Local GPs defended over their role in region’s low dementia diagnosis rates

Alzheimer Scotland resource worker in the Borders, Stephen Fox, during an open information day held within Morrison supermarket in Hawick on Tuesday.
Alzheimer Scotland resource worker in the Borders, Stephen Fox, during an open information day held within Morrison supermarket in Hawick on Tuesday.

FAMILY doctors are not dragging their feet when it comes to diagnosing cases of dementia in the Borders.

So says Dr Tim Young, chairman of the Local Medical Committee, which represents the interests of all NHS GPs in the region to NHS Borders.

Earlier this month, a major conference was held to review the treatment of dementia in the Borders, from which emerged criticism of some local GPs for the low rates of diagnosis.

Held in Kelso, the conference was organised jointly by Alzheimer Scotland, NHS Borders and Scottish Borders Council social work staff.

Alzheimer Scotland says that, according to estimated prevalence rates which have so far proved correct for every other health authority region in Scotland, only 40 per cent of those estimated to be suffering from dementia in the Borders have actually had it confirmed by a medical diagnosis.

And it has launched a localised campaign targeting this region to try to raise public awareness of the disease.

The organisation claims the Borders is now trailing behind almost everyone else in the country when it comes to dementia diagnosis rates and says this is making it difficult to argue the case for increased resources to tackle the disease.

And there is frustration that, despite all the good work being done locally on dementia, the region still looks set to get a black mark from the Scottish Government if it fails to meet national HEAT (Heath improvement, Efficiency, Access & Treatment) targets.

However, Dr Young told TheSouthern this week it was both unfair and incorrect to lay blame at the door of local GPs.

“My feeling is that there is no evidence that GPs in this area are dragging their feet when it comes to diagnosing dementia,” he said.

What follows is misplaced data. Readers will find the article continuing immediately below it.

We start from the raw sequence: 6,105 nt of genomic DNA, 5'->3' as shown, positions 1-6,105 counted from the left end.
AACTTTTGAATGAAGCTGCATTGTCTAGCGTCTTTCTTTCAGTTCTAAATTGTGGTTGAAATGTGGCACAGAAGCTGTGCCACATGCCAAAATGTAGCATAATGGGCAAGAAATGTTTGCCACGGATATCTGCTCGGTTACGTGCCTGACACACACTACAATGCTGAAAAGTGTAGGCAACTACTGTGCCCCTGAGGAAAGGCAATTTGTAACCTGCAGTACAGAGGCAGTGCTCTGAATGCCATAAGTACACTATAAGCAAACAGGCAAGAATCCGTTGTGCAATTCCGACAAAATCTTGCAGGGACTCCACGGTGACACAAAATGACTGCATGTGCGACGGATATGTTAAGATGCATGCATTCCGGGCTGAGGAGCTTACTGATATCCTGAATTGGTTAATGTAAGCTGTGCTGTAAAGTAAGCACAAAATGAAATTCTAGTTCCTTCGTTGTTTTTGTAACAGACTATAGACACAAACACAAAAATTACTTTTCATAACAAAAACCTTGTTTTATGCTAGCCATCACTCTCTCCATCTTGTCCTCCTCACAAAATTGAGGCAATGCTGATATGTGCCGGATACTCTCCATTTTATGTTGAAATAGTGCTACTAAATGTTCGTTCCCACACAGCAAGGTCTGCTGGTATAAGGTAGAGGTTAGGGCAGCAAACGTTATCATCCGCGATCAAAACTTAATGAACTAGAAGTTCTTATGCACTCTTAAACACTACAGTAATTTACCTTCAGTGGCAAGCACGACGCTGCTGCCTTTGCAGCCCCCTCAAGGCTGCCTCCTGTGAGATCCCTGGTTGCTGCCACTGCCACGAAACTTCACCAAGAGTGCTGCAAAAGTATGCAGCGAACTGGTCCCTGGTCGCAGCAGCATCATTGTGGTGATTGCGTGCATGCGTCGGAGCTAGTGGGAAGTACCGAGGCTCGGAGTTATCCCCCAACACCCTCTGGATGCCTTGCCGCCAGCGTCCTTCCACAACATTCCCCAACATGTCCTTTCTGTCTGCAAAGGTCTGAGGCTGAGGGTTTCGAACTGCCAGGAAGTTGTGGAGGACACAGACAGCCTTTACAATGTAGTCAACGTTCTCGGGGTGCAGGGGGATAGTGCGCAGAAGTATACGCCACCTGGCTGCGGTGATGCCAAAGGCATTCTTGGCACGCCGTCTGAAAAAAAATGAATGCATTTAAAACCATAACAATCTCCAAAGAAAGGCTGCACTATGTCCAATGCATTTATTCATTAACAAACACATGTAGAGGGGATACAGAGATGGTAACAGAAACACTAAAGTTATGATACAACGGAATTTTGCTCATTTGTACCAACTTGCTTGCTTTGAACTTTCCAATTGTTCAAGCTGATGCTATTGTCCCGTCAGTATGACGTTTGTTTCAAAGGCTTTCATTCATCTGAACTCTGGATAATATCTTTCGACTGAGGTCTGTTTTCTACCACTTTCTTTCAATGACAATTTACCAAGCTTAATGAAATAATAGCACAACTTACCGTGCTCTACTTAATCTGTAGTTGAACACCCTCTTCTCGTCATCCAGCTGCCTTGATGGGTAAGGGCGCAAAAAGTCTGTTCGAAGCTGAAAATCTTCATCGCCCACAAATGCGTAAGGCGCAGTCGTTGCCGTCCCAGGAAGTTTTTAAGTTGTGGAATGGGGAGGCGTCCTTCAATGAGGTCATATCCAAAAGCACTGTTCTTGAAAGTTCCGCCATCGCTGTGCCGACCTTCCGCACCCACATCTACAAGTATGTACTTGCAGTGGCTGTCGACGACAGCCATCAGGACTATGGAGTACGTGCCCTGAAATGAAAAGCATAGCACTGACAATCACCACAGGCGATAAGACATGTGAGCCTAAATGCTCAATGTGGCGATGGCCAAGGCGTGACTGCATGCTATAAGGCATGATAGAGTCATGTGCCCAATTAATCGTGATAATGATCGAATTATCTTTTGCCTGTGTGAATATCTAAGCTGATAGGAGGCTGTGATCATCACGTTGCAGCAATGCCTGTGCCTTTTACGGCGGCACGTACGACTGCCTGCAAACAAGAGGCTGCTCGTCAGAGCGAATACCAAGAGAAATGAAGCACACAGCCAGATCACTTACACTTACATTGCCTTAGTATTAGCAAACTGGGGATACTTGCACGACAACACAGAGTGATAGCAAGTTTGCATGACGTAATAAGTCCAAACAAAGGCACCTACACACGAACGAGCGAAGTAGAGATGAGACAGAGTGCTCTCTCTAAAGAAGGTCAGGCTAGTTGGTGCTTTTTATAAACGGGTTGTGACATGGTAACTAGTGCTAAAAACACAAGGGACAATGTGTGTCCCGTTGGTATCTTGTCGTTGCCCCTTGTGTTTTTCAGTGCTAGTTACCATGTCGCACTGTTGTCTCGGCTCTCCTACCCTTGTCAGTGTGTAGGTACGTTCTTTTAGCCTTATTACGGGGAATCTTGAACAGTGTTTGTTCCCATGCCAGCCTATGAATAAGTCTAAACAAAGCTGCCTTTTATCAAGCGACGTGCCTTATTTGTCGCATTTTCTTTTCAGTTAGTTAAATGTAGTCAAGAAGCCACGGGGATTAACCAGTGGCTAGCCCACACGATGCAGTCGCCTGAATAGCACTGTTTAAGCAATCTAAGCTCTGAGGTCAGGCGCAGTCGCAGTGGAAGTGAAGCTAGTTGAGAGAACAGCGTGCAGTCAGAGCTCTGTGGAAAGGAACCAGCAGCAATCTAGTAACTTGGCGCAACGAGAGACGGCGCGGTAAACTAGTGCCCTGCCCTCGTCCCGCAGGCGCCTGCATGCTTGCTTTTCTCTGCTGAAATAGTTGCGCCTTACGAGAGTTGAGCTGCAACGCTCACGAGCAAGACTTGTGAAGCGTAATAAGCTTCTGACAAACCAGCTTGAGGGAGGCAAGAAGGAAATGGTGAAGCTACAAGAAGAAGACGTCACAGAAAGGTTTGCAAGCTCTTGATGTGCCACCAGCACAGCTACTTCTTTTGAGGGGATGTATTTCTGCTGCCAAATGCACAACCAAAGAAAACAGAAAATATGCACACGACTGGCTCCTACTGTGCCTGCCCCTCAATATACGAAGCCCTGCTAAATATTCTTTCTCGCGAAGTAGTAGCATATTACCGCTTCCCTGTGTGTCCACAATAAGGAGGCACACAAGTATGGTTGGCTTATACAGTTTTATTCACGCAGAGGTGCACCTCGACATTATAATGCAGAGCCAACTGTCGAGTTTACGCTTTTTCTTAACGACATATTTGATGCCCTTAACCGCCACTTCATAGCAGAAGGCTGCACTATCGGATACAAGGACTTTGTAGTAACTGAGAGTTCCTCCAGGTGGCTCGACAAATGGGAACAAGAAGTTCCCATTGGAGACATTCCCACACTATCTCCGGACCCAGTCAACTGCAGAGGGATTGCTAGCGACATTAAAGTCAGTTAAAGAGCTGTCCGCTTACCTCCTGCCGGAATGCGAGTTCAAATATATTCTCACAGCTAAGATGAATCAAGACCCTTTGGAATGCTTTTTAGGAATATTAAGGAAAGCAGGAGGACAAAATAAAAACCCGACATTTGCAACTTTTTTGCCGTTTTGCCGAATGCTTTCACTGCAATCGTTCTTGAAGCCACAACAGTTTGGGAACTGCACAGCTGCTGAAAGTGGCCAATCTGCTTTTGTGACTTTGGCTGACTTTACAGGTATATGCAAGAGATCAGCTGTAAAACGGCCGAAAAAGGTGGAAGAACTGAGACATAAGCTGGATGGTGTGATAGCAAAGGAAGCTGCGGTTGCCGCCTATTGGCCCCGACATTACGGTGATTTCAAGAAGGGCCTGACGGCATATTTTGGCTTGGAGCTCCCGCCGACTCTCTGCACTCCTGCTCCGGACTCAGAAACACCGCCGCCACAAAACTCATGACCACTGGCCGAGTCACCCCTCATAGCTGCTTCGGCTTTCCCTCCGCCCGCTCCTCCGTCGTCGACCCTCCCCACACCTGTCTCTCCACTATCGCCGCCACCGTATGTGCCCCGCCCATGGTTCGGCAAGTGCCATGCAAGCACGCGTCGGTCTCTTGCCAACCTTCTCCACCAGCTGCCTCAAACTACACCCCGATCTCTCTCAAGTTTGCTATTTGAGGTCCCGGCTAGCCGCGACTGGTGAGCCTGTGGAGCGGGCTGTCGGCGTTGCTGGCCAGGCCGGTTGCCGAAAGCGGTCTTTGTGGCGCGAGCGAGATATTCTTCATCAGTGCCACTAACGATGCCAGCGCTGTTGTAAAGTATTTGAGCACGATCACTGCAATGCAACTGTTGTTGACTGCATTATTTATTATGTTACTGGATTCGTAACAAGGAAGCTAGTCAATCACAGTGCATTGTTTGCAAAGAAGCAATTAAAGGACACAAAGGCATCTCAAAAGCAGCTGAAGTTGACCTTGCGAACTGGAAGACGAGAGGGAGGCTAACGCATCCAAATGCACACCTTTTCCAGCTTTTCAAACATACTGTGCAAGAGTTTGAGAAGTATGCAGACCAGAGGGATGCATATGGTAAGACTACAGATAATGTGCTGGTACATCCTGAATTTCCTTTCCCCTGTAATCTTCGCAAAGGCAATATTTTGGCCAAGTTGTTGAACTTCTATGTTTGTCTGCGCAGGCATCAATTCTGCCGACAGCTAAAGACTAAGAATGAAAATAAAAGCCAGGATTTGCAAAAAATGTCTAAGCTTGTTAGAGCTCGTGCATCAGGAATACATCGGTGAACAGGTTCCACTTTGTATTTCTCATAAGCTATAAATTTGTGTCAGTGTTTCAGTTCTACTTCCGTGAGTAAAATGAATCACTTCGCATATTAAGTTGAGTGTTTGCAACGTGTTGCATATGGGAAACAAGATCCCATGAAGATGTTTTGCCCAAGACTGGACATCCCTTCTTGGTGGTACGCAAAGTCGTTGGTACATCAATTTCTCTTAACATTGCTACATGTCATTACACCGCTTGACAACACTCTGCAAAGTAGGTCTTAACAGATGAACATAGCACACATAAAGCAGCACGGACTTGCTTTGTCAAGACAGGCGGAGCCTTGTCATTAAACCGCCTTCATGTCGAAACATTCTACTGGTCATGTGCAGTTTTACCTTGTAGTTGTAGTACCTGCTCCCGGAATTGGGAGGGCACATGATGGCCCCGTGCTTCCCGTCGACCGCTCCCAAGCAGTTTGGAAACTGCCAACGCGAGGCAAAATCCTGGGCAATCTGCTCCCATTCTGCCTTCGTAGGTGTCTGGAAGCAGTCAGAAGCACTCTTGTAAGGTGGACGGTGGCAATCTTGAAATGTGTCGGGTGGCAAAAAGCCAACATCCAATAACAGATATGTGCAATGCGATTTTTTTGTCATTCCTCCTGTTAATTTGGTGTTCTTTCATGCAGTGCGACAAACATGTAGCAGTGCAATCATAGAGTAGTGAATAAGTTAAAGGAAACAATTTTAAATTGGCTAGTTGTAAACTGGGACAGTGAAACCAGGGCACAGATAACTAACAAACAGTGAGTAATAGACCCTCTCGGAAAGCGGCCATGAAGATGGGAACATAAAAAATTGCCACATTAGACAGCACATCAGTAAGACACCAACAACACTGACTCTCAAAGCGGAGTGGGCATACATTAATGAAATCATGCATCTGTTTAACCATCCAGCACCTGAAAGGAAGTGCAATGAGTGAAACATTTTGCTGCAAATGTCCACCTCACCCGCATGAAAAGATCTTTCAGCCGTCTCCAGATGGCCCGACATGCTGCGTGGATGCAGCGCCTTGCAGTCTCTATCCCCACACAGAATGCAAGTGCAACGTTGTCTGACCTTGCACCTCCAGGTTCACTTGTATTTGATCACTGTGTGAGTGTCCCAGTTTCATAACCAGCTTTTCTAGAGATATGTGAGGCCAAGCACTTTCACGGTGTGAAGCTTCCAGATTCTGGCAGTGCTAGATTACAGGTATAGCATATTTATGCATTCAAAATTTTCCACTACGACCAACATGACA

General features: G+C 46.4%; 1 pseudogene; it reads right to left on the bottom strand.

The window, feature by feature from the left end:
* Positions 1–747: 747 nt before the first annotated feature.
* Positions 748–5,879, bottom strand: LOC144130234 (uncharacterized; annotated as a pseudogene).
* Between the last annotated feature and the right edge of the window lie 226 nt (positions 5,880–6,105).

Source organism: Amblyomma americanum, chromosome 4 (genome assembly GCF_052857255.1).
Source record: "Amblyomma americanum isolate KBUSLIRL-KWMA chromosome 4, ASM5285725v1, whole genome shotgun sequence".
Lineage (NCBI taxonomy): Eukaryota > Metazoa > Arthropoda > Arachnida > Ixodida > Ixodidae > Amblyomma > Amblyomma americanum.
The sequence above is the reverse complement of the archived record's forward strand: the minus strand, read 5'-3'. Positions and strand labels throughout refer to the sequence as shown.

“Dementia sufferers are not being neglected. GPs are diagnosing what comes through their doors.”

Dr Young agreed that early diagnosis – something most of those at the Borders conference were strongly in favour of – was helpful.

However, when referring to HEAT targets, Dr Young said targets in themselves did not help patient care.

He said: “At the end of the day, these are statistical targets.

“If the Borders is not reaching these statistical targets, it perhaps means that there is a lower rate of prevalence of dementia in this area.”

Dr Young said figures he had seen showed that there were 890 people in the Borders diagnosed with dementia and the estimated figure of the total number of sufferers stood at 995.

He added: “So, I don’t think we’re doing too badly.

“And I would stress that there is no conscious effort by GPs in the Borders to not diagnose dementia.

“People are screened and then offered appropriate help. What some GPs could, perhaps, be accused of, is being a bit tardy when it comes to putting these people on the register.

“But there is no advantage to doctors from not diagnosing it.”

But Stephen Fox, Alzheimer Scotland’s resource worker for the Borders, who as one of the main organisers of the dementia conference, is currently touring a dementia information roadshow around the Borders, says people are clearly concerned about the situation.

“What we are seeing at our roadshows is that there is a considerable level of concern among the local population about unmet need when it comes to dementia,” he said.

“We are working on a constructive programme to try to help meet that, but what is needed is a bridging process to help get people into GPs’ surgeries.”